CES 2013: The blind see, the deaf hear, the mute can be heard

Virginia Heffernan is the national correspondent for Yahoo! News, covering culture and politics from a digital perspective. She wrote extensively on Internet culture during her eight years as a staff writer for The New York Times, and she has also worked at Harper’s, the New Yorker and Slate. Her book, “Magic and Loss: The Pleasures of the Internet,” is forthcoming from Simon & Schuster.

By Virginia Heffernan

We often think of technology as something that makes us more than human. Marshall McLuhan, the freaky philosopher of television and other 20th-century developments, called media the “extensions of man.” The suggestion is that tech accelerates our pace, furthers our reach, amplifies our voice.

It also threatens to turn humankind into a horrifying super-race of cyborgs. The “extended” us, goes the evergreen argument, is, paradoxically, far more distractible/obese/stupid than we were when we were just plain flesh and blood with a stone tool and maybe a cornhusk doll.

That’s frightening. And interesting. Which is why books about the hideous consequences of technology will not stop. They themselves are a technology designed to help us live more meaningfully with machines.

But what about technology designed merely to bring us up to par, to give standard human capabilities to those who lack them? I’m thinking of devices designed to help the mute talk, the deaf hear and the blind see.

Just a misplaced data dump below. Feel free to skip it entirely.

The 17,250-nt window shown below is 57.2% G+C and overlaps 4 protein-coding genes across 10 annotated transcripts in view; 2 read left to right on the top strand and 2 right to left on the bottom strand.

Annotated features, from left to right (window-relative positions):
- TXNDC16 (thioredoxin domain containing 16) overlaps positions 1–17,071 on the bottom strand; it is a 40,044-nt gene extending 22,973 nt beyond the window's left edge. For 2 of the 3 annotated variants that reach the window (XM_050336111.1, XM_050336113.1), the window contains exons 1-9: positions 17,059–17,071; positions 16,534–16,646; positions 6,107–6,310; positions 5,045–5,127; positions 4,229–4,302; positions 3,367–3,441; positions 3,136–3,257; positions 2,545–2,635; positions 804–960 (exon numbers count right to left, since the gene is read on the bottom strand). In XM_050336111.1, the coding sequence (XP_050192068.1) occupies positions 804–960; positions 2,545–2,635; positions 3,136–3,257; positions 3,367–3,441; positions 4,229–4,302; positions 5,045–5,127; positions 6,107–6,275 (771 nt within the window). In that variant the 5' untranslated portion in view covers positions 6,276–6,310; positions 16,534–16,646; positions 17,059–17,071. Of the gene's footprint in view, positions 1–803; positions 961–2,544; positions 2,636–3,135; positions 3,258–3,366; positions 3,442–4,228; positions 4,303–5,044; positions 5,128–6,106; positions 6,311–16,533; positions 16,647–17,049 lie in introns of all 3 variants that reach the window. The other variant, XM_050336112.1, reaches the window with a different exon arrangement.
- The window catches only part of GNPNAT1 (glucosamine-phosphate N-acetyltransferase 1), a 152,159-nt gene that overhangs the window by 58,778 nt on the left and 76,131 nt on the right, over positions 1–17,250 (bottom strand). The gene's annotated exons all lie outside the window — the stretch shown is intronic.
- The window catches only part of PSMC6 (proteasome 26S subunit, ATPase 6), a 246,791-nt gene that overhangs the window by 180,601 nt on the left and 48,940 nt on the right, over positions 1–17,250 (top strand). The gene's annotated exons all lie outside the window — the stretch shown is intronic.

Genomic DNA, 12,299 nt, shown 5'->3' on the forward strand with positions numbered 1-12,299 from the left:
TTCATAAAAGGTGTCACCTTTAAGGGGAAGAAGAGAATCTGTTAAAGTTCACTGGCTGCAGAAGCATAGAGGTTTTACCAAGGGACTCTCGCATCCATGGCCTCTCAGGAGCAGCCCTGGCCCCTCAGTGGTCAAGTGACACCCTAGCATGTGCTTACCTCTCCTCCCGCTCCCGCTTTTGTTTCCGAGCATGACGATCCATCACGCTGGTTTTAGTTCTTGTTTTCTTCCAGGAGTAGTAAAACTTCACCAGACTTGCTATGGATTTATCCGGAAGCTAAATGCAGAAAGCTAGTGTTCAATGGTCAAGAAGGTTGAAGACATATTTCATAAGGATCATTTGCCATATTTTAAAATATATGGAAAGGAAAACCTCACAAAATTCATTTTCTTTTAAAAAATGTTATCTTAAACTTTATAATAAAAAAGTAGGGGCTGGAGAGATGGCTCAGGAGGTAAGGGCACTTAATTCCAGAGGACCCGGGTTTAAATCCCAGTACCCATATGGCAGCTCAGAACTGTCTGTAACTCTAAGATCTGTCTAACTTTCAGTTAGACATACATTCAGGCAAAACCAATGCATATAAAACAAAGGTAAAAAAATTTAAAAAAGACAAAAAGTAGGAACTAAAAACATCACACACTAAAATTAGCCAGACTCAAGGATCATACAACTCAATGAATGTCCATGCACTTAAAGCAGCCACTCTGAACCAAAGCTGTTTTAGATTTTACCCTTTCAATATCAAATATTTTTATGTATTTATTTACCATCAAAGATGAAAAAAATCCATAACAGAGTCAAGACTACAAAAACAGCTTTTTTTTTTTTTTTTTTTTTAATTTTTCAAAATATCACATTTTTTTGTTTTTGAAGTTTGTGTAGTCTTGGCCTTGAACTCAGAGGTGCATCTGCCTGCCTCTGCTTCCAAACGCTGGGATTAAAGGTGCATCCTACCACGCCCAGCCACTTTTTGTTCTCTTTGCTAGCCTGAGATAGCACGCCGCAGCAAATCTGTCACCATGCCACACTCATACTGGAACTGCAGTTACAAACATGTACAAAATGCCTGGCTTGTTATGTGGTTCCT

At the Consumer Electronics Show in Las Vegas, which ends Friday, we’ve seen our share of monster TVs and oversize superphones. But we’ve also seen eye-tracking, 3-D headphones and voice technology that can read anything you write in your voice. All this stuff was originally developed for the disabled, and creating it ended up alighting on whole new models of how our senses work.

The eye, according to the latest research, is better thought of as an antenna than a camera. It’s a sensor—liquidy, squishy, hypersensitive. The latest bionic eye, working off this model, allows the blind to see in grayscale in 576 pixels.

Hearing, too, is being rethought. The new 3-D headphones, first made for the hearing-impaired, have necessitated the first headphone patent since in the 1920s. They don’t divide sound into stereo—they wrap it around the head where different frequencies hit the brain from a spectrum of angles.

And finally, the voice. In 2006, the movie critic Roger Ebert lost his voice box to thyroid cancer. But recordings of his voice were subsequently digitized and turned into all possible English sounds. He can now type words and have them said aloud—in his own voice.

Why couldn’t we all do this? The Ebert technology has been extended by some entrepreneurs to handily turn text into speech—anyone’s speech. Soon you’ll be able to have a book or article read to you by almost anyone you choose.

That doesn’t sound so frightening. It sounds exciting—and, in the right situations, potentially miraculous.

More from CES: The smart watch, tablet batteries, and more:

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